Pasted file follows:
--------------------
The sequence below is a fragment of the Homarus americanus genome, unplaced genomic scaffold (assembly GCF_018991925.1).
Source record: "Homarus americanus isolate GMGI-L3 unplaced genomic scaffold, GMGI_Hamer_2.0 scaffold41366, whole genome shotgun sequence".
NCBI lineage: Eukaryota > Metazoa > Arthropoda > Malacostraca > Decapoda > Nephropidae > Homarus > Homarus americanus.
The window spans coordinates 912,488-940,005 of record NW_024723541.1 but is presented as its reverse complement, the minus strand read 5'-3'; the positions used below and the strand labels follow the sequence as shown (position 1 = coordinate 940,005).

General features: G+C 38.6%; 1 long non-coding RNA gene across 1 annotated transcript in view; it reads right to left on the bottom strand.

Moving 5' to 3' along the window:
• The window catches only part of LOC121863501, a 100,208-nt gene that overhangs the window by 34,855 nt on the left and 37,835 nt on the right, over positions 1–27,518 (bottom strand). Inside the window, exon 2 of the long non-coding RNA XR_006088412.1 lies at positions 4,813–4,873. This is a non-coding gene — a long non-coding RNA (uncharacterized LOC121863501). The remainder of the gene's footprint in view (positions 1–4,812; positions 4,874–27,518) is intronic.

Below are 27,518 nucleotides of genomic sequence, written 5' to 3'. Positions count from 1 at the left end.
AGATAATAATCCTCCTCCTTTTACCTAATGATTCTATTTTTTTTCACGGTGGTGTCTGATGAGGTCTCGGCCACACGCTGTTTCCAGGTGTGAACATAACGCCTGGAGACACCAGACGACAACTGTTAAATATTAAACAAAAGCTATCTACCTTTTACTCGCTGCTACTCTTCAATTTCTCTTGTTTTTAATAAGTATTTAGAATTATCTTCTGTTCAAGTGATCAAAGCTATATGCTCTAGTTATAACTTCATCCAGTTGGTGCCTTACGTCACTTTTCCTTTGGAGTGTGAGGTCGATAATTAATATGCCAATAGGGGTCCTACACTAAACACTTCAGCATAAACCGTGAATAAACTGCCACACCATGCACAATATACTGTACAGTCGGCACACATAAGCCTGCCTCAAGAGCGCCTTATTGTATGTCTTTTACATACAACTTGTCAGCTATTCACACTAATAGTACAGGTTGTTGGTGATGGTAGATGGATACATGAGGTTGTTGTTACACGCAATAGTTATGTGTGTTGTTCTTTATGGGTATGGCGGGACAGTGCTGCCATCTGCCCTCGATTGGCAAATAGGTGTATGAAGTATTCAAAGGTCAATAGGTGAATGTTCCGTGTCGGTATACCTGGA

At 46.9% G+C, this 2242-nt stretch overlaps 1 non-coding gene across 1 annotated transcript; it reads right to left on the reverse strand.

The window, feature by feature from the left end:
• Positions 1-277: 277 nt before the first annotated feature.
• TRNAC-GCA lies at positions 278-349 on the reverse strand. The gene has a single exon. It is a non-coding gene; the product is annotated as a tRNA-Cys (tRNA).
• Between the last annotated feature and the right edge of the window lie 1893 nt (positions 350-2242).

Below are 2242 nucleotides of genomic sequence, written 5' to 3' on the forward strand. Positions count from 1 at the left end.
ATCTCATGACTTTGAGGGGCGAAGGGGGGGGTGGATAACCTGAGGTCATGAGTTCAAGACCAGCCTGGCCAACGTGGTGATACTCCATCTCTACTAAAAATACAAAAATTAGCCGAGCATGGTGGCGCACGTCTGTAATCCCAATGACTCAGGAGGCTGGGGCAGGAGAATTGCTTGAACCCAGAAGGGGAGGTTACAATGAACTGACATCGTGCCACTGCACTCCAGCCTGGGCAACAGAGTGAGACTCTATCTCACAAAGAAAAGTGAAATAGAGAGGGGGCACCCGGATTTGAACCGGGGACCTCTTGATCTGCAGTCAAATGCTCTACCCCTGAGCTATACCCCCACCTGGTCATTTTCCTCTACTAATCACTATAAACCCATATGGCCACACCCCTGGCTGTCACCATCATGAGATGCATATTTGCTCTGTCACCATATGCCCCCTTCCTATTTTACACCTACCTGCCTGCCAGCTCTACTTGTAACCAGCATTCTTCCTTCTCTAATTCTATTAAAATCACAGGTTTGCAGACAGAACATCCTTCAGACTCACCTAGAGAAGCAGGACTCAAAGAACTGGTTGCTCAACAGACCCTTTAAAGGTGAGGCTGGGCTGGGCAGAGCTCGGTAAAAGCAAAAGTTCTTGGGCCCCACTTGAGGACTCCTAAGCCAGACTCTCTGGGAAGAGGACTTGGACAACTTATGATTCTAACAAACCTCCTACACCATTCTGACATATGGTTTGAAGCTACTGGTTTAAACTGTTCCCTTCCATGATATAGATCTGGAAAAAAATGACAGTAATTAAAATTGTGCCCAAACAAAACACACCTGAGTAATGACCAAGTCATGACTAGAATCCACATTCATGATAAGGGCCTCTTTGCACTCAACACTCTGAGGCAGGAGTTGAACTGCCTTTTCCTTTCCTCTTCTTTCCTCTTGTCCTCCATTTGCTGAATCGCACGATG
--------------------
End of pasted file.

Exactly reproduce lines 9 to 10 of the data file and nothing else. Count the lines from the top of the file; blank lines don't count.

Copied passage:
AGATAATAATCCTCCTCCTTTTACCTAATGATTCTATTTTTTTTCACGGTGGTGTCTGATGAGGTCTCGGCCACACGCTGTTTCCAGGTGTGAACATAACGCCTGGAGACACCAGACGACAACTGTTAAATATTAAACAAAAGCTATCTACCTTTTACTCGCTGCTACTCTTCAATTTCTCTTGTTTTTAATAAGTATTTAGAATTATCTTCTGTTCAAGTGATCAAAGCTATATGCTCTAGTTATAACTTCATCCAGTTGGTGCCTTACGTCACTTTTCCTTTGGAGTGTGAGGTCGATAATTAATATGCCAATAGGGGTCCTACACTAAACACTTCAGCATAAACCGTGAATAAACTGCCACACCATGCACAATATACTGTACAGTCGGCACACATAAGCCTGCCTCAAGAGCGCCTTATTGTATGTCTTTTACATACAACTTGTCAGCTATTCACACTAATAGTACAGGTTGTTGGTGATGGTAGATGGATACATGAGGTTGTTGTTACACGCAATAGTTATGTGTGTTGTTCTTTATGGGTATGGCGGGACAGTGCTGCCATCTGCCCTCGATTGGCAAATAGGTGTATGAAGTATTCAAAGGTCAATAGGTGAATGTTCCGTGTCGGTATACCTGGA

At 46.9% G+C, this 2242-nt stretch overlaps 1 non-coding gene across 1 annotated transcript; it reads right to left on the reverse strand.